Let’s Make A Deal: Medicare Expands Settlement Process

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By Matt Phifer

The Medicare agency has unveiled an expanded alternative dispute resolution process to try to reduce the backlog of cases in the administrative appeals process.

In a presentation that lasted over an hour, the Centers for Medicare & Medicaid Services May 22 explained the expanded settlement conference facilitation (SCF) process, which is designed to help appellants and the CMS come together to reach a solution for claims appealed to the Office of Medicare Hearings and Appeals (OMHA) and the Medicare Appeals Council. Once settlements are reached, any appeals connected to the dispute will be resolved.

An aim of the expanded program will be to reduce the backlog of cases facing the CMS’s appeals process. In her letter presenting the OMHA’s Fiscal Year 2018 Congressional Justification, Chief Administrative Law Judge Nancy Griswold emphasized that the processing time for administrative appeals had reached 1,051 days as of Feb. 28, 2017.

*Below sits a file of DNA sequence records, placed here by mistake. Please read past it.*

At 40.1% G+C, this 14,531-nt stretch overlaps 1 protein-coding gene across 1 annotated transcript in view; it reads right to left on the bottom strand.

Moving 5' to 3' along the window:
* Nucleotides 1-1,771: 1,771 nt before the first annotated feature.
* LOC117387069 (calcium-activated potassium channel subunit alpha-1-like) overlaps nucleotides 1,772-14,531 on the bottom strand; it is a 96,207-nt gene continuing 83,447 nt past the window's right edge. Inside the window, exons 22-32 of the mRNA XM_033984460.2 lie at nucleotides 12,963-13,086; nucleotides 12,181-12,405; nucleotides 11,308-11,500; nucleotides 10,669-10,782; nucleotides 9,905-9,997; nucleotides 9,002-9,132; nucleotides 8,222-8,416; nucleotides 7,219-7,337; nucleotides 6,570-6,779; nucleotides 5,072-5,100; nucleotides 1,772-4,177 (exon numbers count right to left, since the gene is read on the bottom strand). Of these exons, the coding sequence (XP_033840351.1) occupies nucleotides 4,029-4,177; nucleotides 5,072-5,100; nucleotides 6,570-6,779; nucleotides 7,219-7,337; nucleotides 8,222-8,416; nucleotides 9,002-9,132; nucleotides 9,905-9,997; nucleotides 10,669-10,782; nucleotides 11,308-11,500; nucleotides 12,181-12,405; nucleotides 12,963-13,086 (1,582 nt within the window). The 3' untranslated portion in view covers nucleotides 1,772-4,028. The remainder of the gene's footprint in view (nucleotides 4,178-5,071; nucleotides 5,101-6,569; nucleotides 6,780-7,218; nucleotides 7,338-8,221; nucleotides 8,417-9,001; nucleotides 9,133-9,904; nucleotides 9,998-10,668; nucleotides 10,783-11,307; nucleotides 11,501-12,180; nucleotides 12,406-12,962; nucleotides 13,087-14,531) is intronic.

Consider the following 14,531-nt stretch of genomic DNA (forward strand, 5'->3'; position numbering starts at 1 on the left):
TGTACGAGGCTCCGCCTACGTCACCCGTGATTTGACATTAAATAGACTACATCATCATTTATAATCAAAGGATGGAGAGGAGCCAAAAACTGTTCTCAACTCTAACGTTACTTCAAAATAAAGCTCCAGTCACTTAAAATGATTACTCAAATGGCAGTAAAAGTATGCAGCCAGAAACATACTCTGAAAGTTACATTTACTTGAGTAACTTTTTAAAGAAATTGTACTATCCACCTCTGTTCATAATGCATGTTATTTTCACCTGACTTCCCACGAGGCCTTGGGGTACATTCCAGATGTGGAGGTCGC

In that budget request, the OMHA explained that its appeals workload increased by 315 percent from 2010 to 2016. It blamed the flood of appeals on the increasing number of beneficiaries, updates and changes to Medicare and Medicaid coverage and payment rules, the growth in appeals from Medicaid state agencies, and national implementation of the Medicare Fee-For-Service Recovery Audit Program.

In June 2014, the OMHA unveiled the first iteration of the SCF program to reduce the appeals backlog. The OMHA claimed the pilot program resolved over 2,400 unassigned administrative law judge appeals.

Reaching a Deal

Those wishing to make a deal must meet strict requirements. Qualifying appellants must be Medicare providers or suppliers with either 25 or more SCF eligible appeals pending at OMHA and the appeals council or at least one appeal with more than $9,000 in billed charges.

All appeals must involve the reconsideration of a decision by an independent contractor that arises from Medicare Part A or Part B. All the appeals must have been filed on or before Nov. 3, 2017, and meet a litany of other requirements, including not being involved in another settlement process, such as the low volume appeals initiative. An appeal with a scheduled ALJ hearing or that had an ALJ hearing is ineligible for the program.